How to Trade Options
Why Learn How To Trade Options?
Many stock traders shy away from trading options because they do not understand what options are and how to trade options. Trading options seems intimidating because they are perceived to be complicated financial instruments. Options themselves are not a difficult concept to understand, but some of the trades used by options traders are quite complicated, and can be difficult to understand and implement.
Developing an understanding what options are and the basic principles of trading options can alleviate traders and investors fear of trading options and open up a whole new realm of trading choices. Options can be utilized in many ways, from earning a profit as a result of the price movement of stocks and commodities to hedging stock market or commodity positions investments against unexpected events or losses.
How to Trade Options
What is An Option?
An Option is a financial contract that is traded on an options exchange. An option consists of a contract to buy or sell a specific amount of a stock or commodity futures contract at a fixed price on a specified future date. A Call Option is a contract to buy a specific amount of stock or commodity futures contract at a fixed price on a future date. A Put Option is a contract to sell a specific amount of a stock or commodity futures contract at a fixed price on a future date.
The fixed price to buy a Call Option or to sell a Put Option is known as the option’s Strike Price. If the price of the underlying stock or commodity futures contract that a Call Option is written for is below the Strike Price on the date that the option expires, then the option will expire worthless. If the price of the underlying stock or commodity futures contract that a Put Option is written for is above the Strike Price on the date that the option expires, then the option will expire worthless. This is the downside of buying options. Options can expire worthless, causing a total loss of the investment made in these financial instruments. However, there is also great upside potential associated with trading options, which is outlined below.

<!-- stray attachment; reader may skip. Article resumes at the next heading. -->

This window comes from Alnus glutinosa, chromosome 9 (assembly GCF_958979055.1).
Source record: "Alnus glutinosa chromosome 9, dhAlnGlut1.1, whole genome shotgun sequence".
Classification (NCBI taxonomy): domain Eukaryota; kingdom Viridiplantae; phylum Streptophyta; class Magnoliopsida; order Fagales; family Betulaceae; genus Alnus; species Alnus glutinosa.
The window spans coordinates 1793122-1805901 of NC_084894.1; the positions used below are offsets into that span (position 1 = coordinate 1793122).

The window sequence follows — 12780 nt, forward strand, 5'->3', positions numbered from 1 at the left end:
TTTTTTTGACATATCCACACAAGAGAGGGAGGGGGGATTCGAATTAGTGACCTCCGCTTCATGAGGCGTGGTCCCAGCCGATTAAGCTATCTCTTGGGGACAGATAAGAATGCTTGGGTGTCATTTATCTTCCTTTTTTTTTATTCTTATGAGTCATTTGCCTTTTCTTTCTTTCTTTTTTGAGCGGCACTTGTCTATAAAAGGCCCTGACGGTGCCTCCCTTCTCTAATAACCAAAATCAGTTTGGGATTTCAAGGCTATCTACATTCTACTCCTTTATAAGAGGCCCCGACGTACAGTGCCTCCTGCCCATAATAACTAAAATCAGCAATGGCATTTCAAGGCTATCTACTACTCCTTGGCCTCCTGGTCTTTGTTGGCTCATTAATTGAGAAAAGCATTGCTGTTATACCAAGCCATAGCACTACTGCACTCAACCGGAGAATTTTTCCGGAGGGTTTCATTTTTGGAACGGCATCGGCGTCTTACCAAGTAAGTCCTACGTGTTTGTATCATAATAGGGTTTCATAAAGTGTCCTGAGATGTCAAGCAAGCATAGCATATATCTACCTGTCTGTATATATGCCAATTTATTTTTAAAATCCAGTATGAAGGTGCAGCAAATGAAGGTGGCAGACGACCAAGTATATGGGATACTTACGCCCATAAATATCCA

To make a profit from an option trade, the price of the underlying stock or commodity must be above or below the Strike Price (depending upon if it is a Call or Put Option) by an amount that is sufficient to cover any premiums and commissions that were paid to buy the option. When an option is purchased, a Premium (fee) is paid to the person who is selling the option. There are also brokerage commission associated with buying and selling options.
Options can be freely traded before their expiration date. If the underlying stock or commodity that an option is based upon makes a significant move above (Call Option) or below (Put Option) the option’s Strike Price before its expiration date, the option can be sold for a profit. The amount of profit is directly correlated to the amount of movement the underlying stock or commodity has made away from the option’s Strike Price.
Options that have expiration dates that are further out from the current date are more expensive than options that expire closer to the current date. For example, a Call Option to buy 100 shares of IBM at $175 would cost more if the option expires nine months from now than it would if the option expires in two months. This is because a greater premium is paid to the seller of the option that expires in nine months to compensate for the additional risk (to them) that price of the underlying stock or commodity that the option is based upon will exceed the option’s Strike Price either in an up (Call Option) or down (Put Option) direction over the longer period of time.
If the price of the underlying stock or commodity futures contract that an option is based upon does not change in price as the months pass by, an option will slowly lose its value as the option expiration date draws closer, as the premium is reduced. This is known as Option Time Decay.